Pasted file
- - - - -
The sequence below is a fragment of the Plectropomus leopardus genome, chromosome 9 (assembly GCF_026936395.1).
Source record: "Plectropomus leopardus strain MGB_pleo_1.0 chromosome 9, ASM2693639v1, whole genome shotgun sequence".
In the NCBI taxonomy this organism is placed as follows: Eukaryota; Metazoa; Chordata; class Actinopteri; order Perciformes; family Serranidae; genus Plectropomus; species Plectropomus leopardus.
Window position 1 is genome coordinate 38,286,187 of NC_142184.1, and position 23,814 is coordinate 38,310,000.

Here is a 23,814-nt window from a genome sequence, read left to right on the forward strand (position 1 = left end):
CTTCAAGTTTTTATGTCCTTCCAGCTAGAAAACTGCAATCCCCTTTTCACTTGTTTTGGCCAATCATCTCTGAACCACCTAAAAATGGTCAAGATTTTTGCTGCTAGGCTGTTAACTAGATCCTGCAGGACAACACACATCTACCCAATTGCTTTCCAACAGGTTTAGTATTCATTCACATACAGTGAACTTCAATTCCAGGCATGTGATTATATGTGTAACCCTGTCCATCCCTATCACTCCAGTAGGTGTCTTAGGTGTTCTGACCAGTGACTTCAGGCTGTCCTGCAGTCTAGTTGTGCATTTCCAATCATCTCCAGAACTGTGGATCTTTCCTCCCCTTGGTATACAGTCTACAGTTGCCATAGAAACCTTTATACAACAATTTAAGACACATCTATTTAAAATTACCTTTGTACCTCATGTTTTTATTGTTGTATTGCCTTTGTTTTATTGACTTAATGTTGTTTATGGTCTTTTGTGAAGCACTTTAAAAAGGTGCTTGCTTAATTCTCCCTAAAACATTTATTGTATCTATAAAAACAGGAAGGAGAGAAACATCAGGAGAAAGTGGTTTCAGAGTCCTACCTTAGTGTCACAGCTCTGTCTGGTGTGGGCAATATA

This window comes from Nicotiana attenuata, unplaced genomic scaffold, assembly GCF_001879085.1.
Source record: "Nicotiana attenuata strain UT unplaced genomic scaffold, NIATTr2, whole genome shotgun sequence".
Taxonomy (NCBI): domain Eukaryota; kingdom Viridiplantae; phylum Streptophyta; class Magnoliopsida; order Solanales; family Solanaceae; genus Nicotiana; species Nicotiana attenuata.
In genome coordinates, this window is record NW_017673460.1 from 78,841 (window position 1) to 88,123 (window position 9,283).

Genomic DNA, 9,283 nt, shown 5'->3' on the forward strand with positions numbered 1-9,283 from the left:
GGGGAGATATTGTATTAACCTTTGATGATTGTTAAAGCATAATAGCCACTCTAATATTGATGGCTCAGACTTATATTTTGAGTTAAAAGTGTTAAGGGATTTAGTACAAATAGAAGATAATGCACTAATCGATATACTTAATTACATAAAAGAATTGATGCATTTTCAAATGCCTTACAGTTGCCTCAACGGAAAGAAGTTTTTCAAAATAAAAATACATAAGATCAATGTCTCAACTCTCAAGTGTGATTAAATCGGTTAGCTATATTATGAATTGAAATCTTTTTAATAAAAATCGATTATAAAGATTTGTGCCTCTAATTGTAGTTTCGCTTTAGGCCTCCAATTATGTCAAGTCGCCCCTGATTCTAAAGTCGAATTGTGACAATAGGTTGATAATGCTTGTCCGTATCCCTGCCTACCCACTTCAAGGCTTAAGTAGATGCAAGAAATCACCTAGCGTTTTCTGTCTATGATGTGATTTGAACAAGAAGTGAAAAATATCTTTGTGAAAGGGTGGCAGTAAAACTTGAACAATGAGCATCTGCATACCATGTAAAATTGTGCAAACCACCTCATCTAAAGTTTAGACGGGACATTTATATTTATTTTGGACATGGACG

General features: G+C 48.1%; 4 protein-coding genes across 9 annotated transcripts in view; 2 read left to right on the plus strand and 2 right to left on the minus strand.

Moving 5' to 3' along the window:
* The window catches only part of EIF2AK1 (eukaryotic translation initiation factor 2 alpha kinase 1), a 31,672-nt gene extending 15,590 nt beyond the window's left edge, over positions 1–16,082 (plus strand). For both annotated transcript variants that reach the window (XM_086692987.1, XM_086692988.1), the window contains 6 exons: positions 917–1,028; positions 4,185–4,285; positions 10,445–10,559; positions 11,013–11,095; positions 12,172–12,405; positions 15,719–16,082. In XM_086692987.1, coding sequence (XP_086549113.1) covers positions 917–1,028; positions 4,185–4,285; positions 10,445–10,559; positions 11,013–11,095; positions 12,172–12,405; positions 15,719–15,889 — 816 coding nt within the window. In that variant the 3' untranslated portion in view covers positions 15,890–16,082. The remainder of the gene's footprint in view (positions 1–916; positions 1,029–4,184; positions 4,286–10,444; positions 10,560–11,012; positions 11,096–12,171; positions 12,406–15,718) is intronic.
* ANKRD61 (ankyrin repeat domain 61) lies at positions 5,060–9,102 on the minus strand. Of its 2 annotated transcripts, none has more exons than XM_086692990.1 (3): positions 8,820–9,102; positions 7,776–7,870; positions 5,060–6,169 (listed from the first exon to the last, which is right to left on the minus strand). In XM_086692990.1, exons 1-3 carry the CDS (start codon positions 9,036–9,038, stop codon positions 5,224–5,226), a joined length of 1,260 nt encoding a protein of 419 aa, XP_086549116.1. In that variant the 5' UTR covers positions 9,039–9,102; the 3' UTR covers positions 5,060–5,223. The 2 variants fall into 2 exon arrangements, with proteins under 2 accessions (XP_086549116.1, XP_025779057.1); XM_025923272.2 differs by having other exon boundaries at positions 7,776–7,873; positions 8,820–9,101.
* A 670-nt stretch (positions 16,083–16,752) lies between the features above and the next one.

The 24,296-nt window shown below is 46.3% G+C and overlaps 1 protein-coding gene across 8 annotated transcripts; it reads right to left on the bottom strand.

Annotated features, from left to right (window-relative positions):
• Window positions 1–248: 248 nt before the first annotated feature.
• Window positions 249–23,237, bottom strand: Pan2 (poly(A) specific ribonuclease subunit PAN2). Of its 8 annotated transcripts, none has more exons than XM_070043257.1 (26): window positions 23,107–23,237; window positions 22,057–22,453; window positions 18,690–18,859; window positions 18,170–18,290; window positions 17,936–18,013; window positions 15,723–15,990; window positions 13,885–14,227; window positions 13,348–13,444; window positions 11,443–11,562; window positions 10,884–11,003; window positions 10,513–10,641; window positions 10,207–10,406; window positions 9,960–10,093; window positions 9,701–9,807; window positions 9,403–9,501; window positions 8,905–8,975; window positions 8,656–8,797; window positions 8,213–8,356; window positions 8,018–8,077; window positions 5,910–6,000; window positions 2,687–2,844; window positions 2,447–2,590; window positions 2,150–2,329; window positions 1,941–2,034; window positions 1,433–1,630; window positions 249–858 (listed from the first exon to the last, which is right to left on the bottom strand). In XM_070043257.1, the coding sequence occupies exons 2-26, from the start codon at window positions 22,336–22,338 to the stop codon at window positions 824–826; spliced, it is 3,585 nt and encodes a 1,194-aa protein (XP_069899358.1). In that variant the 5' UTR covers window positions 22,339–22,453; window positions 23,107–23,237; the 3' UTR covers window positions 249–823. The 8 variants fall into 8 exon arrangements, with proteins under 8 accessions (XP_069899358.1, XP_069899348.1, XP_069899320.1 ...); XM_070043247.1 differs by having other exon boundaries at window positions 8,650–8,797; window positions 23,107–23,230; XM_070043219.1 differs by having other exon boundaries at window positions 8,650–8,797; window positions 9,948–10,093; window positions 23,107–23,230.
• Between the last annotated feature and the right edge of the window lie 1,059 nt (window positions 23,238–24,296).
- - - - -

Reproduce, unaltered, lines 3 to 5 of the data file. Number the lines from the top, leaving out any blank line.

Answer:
In the NCBI taxonomy this organism is placed as follows: Eukaryota; Metazoa; Chordata; class Actinopteri; order Perciformes; family Serranidae; genus Plectropomus; species Plectropomus leopardus.
Window position 1 is genome coordinate 38,286,187 of NC_142184.1, and position 23,814 is coordinate 38,310,000.

Here is a 23,814-nt window from a genome sequence, read left to right on the forward strand (position 1 = left end):